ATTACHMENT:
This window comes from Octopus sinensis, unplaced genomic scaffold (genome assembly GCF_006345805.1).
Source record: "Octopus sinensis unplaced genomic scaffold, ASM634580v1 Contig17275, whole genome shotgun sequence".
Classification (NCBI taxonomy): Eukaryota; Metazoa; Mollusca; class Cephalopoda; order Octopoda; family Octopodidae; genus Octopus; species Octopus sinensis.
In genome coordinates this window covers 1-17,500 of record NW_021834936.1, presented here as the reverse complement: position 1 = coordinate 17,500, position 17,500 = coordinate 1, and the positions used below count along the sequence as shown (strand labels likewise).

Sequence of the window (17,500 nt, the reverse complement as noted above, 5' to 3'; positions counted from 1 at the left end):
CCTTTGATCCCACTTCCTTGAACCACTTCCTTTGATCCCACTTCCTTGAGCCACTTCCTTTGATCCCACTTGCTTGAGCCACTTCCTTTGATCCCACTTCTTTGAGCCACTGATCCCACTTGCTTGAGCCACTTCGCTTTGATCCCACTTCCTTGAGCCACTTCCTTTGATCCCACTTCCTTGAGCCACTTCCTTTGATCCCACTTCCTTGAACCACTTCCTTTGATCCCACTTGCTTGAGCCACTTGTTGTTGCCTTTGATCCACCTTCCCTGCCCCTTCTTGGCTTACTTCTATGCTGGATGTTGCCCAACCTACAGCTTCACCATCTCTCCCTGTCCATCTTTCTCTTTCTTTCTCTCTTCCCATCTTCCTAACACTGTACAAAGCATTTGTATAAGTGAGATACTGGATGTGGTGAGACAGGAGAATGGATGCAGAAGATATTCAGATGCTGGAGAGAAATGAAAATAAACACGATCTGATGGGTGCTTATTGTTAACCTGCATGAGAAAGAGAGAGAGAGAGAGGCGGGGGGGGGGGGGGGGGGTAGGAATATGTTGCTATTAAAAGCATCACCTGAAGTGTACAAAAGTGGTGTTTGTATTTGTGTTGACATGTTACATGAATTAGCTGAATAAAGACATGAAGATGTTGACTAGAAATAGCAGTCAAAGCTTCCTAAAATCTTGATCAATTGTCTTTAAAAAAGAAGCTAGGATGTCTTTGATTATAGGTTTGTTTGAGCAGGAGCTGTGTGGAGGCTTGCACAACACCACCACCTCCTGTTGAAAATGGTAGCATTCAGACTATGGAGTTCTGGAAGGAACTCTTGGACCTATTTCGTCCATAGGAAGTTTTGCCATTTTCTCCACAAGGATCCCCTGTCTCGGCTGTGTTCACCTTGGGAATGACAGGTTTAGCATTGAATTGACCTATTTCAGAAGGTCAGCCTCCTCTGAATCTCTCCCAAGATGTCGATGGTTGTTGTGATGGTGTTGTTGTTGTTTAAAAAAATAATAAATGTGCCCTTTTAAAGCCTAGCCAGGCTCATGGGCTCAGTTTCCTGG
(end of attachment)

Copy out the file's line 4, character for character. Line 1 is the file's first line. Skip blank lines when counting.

In genome coordinates this window covers 1-17,500 of record NW_021834936.1, presented here as the reverse complement: position 1 = coordinate 17,500, position 17,500 = coordinate 1, and the positions used below count along the sequence as shown (strand labels likewise).